I met someone today who said, “Oh, you’re THE Rose! The horticulturalist.”
I just looked at him, because of all the labels I’ve had and claimed– storyteller, writer, singer, actor, mother, and others that had nothing to do with my accomplishments– nothing has ever been remotely close to horticulturalist.
“The botanist?” he tried again.
I mean, I love gardening, but that seemed quite a stretch.
“You’re the person who knows about local flora and fauna,” he tried, both of us getting progressively more befuddled at this confusion. “Well, that’s who you are to my family anyway.”
“Oh! The trees! Yes, I guess so.” I’d showed his wife and kids how to tell the difference between a balsam and a spruce, a white pine and a red pine, and how jack pine cones only open by fire. “No one’s ever called me that before.” But he was not to be convinced otherwise.
I was just repeating what I’d heard, what I’d picked up while living in the woods with people nerdier than me about these things. And then I lived with those trees as my constant neighbors, so I knew them; they weren’t abstract, and the information became more than bullet points or trivia.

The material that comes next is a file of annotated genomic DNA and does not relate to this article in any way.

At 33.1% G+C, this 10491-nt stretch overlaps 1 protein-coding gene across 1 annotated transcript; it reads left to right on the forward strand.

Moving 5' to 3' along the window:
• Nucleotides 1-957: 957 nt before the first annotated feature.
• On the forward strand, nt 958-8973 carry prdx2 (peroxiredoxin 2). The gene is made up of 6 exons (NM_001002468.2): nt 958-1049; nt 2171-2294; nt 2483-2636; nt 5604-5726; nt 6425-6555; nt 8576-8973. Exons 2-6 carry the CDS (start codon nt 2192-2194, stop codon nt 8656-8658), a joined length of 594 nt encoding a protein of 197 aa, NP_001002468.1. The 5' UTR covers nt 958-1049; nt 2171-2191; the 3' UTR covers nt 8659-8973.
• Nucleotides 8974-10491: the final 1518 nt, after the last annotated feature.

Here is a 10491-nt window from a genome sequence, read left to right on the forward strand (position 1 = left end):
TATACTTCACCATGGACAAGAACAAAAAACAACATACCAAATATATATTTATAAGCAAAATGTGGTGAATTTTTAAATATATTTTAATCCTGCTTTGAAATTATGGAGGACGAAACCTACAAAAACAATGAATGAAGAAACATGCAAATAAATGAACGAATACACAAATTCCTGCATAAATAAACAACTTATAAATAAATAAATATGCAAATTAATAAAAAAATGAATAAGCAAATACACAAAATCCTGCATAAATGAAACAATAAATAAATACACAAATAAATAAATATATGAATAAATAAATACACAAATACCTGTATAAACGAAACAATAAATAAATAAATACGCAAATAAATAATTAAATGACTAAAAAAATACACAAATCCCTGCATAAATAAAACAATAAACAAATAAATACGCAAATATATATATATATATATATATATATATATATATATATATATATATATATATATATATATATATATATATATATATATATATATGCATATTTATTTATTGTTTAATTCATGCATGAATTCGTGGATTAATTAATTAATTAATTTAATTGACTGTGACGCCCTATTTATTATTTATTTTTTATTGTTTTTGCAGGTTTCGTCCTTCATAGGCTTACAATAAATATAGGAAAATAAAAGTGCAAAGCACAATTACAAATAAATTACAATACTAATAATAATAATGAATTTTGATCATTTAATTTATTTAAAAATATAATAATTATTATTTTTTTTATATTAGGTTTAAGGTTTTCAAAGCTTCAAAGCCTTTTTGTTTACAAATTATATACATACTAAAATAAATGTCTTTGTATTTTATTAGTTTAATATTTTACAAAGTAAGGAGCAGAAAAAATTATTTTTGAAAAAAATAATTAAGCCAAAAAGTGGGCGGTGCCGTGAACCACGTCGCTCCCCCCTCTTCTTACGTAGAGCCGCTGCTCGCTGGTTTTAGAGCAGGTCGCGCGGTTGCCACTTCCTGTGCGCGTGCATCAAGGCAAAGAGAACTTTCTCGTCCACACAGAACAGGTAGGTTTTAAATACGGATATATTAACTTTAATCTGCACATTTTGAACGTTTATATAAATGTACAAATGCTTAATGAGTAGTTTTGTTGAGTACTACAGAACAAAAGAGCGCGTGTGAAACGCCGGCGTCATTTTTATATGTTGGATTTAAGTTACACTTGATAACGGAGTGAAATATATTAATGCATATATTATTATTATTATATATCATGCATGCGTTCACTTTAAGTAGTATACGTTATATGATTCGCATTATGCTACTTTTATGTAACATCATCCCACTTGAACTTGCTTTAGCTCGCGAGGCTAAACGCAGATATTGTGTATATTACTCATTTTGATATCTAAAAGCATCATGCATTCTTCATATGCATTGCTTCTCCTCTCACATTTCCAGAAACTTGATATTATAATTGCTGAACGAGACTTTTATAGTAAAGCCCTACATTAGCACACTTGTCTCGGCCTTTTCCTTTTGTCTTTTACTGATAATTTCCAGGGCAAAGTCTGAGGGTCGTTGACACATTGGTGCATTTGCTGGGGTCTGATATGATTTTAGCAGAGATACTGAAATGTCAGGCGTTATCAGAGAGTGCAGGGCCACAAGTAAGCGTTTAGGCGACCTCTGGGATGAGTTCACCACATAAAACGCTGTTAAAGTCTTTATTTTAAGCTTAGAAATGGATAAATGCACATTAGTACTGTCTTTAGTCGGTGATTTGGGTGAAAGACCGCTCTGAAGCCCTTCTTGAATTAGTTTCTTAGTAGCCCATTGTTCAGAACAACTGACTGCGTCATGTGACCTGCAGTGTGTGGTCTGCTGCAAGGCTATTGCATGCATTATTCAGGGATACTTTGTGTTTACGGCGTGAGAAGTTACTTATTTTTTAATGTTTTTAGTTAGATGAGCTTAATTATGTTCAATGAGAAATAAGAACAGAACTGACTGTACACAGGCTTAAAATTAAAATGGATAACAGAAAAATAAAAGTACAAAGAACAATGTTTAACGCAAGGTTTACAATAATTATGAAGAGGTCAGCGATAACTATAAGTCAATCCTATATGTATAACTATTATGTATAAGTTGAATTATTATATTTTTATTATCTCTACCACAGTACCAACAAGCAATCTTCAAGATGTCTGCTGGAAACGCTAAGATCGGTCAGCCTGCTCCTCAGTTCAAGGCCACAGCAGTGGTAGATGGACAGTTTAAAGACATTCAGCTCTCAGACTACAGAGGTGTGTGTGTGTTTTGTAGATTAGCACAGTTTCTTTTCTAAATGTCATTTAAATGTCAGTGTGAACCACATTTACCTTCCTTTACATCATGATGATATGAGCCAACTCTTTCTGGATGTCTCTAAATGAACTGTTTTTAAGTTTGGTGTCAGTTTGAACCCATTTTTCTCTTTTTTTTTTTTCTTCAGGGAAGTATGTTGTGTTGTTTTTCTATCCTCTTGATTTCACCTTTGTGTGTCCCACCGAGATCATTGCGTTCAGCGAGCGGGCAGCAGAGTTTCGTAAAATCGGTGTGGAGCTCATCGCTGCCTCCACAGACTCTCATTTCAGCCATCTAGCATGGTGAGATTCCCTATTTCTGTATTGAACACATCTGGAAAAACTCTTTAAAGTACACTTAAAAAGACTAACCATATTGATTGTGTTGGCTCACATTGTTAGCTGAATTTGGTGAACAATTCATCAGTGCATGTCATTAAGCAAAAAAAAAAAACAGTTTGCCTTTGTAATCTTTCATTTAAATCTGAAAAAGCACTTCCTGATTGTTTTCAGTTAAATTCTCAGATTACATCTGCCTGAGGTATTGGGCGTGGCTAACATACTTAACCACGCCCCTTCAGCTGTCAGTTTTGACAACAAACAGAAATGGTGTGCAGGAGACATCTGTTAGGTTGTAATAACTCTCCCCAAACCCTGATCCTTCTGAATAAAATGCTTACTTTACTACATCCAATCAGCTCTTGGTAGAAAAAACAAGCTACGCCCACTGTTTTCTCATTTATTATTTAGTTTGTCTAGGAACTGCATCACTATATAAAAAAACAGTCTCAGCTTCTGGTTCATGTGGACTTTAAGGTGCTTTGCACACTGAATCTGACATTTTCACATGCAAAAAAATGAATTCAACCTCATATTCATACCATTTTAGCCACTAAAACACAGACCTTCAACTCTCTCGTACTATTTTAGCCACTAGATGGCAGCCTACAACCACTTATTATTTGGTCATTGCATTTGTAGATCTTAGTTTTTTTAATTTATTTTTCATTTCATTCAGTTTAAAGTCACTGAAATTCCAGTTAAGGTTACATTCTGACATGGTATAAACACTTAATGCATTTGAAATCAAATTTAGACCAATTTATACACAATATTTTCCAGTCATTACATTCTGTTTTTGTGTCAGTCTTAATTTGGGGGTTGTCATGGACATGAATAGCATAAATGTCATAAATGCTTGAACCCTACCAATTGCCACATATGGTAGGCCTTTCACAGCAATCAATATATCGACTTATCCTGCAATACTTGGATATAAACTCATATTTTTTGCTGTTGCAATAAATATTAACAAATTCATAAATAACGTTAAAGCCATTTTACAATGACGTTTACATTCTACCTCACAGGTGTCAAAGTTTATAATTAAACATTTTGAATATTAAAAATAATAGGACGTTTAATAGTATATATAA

It became like memorizing my grandma’s phone number by the feel of the yellow rotary phone that whish-chuck-chuck-chucked under my fingertip.
Or knowing how to drive the back roads to Spectacle Lake but not being able to write down the directions: I only knew it while barefoot and in my swimsuit, already smelling faintly of the water.
Or the body-knowledge of making a pie crust. The ancestral alchemy that is both nature and nurture and has me do the right thing without knowing why.
What if all knowing is like this? What if all learning is overhearing, listening in, repeating, contributing your own individual encounters: the burst of a blister of balsam sap on your fingers and its sharp deciduous scent, the fox you saw beneath the boughs, the jack pine that creaked by the bridge (saved from wildfire by the helicopter and buckets of lake water long ago).
And now, just by playing telephone, just by saying, “Oh, I see it– look, there!” I am someone else, someone more; another Me I hadn’t yet named, just the way those kids hadn’t yet named the trees.
I thought I was just Rose. But an erstwhile scholar has come with a book of Latin, rich as spells, and given me a whole new string of names to call the forest of myself.